It’s been about a year that I’ve been slowly expressing myself as more femme. It started around this time last year, when K moved out to prepare for her international adventure and I started painting my nails regularly. It’s been fits and starts since then, wavering from buying dresses to wear at home and some heels and the like, to filling out my wardrobe with femme things I would actually wear in public. It’s been this kind of winding, Candyland-esque road of getting me to be more me.
The question I tend to get now—the same one I get asked about being a vegetarian, by the way—is how long I’ve been doing this. How long have I been like this. I think what they mean is expressing femme, but feeling this way is how I want to answer that question. Because I can draw that thread throughout my life of being rather repulsed of the idea of being manly and the baggage that comes along with that. Some of my earliest memories are of not conforming to rather silly societal expectations regarding, well, everything.
I think there’s really only one time where that gender-based double standard really pissed me off, though. It’s the difference in treatment between my sister’s Cabbage Patch Kid and my blankie. April, the doll, was rather adored by my sister. She went to both high school and college with her, and is still very much in her house somewhere. Nothing was thought of this. Normal, I suppose.
But then there’s my blankie. Which I capitalize into a proper noun, Blankie. It became mine right around the time I have my first memories, around a year and a half. I’ve always had a difficult time sleeping, but this was something that managed to hold my attention and calm me down. It helped me sleep, hours more than I would otherwise.
It was taken away from me right before the 6th grade, and all sorts of sleeping and emotional problems followed. The big thing for me, though, was being told that boys didn’t need and don’t have things like that. It was time to put it away. What the fuck is that? How the hell does gender come into the idea of being able to sleep and finding comfort?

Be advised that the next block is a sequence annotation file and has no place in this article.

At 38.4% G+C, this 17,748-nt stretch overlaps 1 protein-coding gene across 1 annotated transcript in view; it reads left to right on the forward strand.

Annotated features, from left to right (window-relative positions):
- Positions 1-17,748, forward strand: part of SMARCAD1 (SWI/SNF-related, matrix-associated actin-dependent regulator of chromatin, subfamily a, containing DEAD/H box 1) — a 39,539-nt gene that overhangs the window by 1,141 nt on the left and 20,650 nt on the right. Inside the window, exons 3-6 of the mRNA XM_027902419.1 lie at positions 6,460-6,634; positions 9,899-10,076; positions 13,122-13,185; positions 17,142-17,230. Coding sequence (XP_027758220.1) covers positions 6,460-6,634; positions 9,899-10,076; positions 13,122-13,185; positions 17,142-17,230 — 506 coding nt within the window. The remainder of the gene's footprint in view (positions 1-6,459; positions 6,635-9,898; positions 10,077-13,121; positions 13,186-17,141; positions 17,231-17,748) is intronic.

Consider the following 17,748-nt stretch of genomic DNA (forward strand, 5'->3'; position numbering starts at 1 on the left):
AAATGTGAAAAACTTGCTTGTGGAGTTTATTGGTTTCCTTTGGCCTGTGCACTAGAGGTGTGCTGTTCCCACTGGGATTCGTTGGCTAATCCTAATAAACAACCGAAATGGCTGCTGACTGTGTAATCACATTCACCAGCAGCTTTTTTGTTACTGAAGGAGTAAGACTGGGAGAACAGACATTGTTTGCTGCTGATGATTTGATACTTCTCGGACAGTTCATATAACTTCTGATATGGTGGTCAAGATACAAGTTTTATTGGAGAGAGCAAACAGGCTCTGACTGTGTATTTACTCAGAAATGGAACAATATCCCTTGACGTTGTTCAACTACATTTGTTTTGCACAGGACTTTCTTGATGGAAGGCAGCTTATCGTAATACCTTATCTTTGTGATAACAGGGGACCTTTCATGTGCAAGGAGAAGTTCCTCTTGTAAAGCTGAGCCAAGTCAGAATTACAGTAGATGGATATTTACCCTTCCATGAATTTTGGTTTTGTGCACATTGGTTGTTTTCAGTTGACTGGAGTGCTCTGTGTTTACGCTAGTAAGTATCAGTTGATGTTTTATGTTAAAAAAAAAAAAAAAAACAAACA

Two things along with that, though: I was always insistent that Blankie be gender-free, to the point where it would annoy me when someone would gender it. And I got it back, and it’s happily on my bed at this very moment. It’s on pace to last at least as long as I do, so joy all around there.
I come back to that idea of gendering and pronouns on my favourite inanimate object. I think that, in many ways, should have been my first sign to my non-binary nature. That I didn’t fit. And that handling that situation in a gendered way very much didn’t fit as well.
It’s been about a year that I’ve been expressing this way, and I plan to continue doing so. I’m still debating how much of this my family needs to know, how much I need to come out to them. I haven’t decided. But reflecting back, during that time it still takes me to fall asleep at night even with my crocheted companion, I really do think I’ve always been this way.
So it’s about a year and about ever, depending on how someone wants the question answered.